Tuesday, 25 October 2011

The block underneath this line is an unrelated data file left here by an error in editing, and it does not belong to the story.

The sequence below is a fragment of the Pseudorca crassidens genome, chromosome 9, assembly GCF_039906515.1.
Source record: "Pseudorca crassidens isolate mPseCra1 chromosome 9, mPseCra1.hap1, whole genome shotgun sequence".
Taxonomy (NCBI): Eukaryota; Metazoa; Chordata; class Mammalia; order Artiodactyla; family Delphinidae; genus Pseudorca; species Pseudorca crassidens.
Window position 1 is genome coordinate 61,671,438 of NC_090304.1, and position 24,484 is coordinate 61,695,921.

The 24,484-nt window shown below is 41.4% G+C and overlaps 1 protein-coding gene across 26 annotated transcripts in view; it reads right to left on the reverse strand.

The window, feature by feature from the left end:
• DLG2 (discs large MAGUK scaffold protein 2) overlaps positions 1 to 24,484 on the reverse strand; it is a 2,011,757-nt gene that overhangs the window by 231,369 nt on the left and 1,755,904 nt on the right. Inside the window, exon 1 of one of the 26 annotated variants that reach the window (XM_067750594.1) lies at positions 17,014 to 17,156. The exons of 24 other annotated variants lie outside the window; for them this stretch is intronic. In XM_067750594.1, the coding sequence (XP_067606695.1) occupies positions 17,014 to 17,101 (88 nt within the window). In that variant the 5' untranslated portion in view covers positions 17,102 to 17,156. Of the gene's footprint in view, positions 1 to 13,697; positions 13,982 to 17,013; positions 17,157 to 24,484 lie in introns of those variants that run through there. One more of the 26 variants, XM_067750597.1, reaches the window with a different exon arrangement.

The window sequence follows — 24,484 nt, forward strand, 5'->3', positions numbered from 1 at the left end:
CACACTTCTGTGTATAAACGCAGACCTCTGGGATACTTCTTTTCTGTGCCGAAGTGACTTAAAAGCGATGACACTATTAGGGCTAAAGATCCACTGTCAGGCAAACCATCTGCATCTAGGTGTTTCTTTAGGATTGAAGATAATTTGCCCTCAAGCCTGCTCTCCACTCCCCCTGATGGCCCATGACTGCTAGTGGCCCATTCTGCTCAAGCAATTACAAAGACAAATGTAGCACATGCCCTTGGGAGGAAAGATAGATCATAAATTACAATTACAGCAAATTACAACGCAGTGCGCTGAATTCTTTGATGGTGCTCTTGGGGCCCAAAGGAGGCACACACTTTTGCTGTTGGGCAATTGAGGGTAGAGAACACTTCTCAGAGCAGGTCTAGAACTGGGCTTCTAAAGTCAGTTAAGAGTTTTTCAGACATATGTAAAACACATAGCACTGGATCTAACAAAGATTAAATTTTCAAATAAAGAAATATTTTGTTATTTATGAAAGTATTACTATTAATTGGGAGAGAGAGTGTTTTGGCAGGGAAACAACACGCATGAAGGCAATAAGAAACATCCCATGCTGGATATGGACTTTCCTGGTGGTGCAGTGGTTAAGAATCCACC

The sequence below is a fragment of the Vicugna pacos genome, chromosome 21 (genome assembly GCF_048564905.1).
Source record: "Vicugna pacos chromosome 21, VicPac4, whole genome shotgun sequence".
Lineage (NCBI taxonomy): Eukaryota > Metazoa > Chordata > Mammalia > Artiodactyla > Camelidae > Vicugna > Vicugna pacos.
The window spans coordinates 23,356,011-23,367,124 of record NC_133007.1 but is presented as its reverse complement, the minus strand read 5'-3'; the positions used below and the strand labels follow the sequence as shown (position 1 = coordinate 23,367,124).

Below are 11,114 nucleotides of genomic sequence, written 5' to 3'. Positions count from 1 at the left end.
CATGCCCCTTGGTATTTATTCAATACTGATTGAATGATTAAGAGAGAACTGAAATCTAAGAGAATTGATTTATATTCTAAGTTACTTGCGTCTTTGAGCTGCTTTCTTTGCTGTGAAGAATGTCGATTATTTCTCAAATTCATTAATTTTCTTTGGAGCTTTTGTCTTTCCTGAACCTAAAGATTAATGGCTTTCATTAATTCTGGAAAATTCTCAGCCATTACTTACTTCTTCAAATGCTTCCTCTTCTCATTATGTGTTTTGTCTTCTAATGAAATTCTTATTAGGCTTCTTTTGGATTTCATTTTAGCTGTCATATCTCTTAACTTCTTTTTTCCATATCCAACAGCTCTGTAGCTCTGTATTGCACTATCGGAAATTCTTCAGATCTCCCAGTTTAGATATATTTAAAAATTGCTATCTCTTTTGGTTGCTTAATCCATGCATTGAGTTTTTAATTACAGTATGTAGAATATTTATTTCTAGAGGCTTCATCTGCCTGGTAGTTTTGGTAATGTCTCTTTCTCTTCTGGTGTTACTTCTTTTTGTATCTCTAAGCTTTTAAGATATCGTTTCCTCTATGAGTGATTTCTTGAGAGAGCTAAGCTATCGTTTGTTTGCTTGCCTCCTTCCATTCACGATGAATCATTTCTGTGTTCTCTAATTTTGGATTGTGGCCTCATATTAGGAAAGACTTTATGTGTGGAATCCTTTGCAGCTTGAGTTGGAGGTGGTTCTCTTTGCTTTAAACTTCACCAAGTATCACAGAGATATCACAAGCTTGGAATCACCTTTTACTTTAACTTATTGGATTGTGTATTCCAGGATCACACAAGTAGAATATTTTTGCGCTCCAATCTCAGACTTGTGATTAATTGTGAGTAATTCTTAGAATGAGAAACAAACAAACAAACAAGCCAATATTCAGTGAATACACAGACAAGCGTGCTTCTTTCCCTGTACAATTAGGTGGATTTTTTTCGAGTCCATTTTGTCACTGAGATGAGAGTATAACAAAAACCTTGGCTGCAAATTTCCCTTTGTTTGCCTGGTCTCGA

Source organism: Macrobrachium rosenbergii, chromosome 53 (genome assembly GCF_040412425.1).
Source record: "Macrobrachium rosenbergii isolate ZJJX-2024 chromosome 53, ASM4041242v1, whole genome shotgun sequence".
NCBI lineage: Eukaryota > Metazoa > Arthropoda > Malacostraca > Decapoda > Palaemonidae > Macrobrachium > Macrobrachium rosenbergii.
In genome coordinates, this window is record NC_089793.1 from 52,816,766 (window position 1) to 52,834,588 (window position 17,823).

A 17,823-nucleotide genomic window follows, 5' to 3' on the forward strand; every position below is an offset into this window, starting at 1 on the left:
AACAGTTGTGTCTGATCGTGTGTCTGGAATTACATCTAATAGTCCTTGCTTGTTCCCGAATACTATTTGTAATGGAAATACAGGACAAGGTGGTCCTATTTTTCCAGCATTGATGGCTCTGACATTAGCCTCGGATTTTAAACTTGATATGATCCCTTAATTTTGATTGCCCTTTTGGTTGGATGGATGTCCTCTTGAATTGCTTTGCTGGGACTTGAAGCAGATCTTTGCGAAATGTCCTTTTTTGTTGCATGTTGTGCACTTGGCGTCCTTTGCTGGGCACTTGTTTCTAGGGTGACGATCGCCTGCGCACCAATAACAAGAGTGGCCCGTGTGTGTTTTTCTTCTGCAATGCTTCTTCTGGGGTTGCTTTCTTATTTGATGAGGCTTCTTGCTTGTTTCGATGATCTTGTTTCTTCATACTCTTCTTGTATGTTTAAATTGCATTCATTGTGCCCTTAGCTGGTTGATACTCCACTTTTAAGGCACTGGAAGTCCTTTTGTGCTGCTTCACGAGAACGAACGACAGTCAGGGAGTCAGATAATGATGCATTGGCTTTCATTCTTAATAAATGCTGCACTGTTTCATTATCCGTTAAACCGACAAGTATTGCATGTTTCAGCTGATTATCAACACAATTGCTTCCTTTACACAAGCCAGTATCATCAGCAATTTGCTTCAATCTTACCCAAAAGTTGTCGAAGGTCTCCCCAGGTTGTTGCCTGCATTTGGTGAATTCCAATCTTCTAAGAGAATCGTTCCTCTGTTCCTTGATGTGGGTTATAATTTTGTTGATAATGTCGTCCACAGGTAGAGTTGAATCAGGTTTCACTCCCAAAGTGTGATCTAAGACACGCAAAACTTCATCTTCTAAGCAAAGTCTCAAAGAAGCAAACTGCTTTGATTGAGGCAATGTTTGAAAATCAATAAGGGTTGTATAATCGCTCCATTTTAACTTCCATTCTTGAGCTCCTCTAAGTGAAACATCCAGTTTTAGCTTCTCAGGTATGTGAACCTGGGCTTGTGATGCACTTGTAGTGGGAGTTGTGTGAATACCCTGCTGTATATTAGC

The town of Baños (where I ended my last report) is already a fair way up between the Amazon Basin and the Central Highlands of Ecuador, and as the three of us cycled onwards we were entertained by views of the smoking vulcano which we were leaving behind (Phillip and Isa had gone ahead the previous day). As we moved North the road took us past a number of other high mountains, mostly vulcanos. One of the mountains we passed is the extinct Vulcan Chimborazo, and at well over 6000 metres above sea level it is the highest mountain in Ecuador (and due to the equatorial bulge it's summit is the furthest point from the centre of the earth). However, the second-highest mountain, Vulcan Cotopaxi, is by far the most spectacular (and at nearly 6000 m it is apparently the highest active vulcano in the world). Therefore we made a diversion off the paved roads into the Cotapaxi National Park. Once again, with my narrow pavement tyres I had lots of "fun" climbing up the rather poor gravel road into the Park where we camped at an altitude of close to 4000 m (fortunately there was a hut in which we could camp, as there was a freezing wind blowing). We were very fortunate that the day was perfect with blue sky, so I took about a million photo's of that mountain. The following morning was also OK, but soon the clouds rolled in again, obscuring most of the vulcano as we looked back. On that day we had to descend down towards the Pan Americana again, firstly on a terrible gravel road, and then for about 10 km on a slippery uneven cobblestone "Big Dipper" (even though I was constantly on the brakes I still suffered a broken spoke). Then it was Northwards on the Pan Am highway, and now eventually I've arrived in the capital of Ecuador, Quito. There is a new part to the city, but the Old Historic Centre is quite wonderful to see. For the past few days Hannes, Annelies and myself have been staying in the new Casa De Cyclistas in the new part of town, where we met up with Phillip and Isa again. We'll probably move on tomorrow to another Casa De Cyclistas a few k's outside Quito, and stay there for a couple of days before heading North to the equator about 20 km away. Daily distances cycled since Cuenca have been:- Palmas 82 km; Mt Camp 60 km; Mendez 42 km; Macas 79 km; Puente Pastaza 66 km; Puyo 69 km; Baños 62 km; Pillaro 47 km; Laso 58 km; Cotapaxi NP 28 km; Machachi 39 km; and Quito 44 km. The total distance cycled in South America so far is 16 964 km, and the total distance which I've cycled so far on this journey is 83 451 km.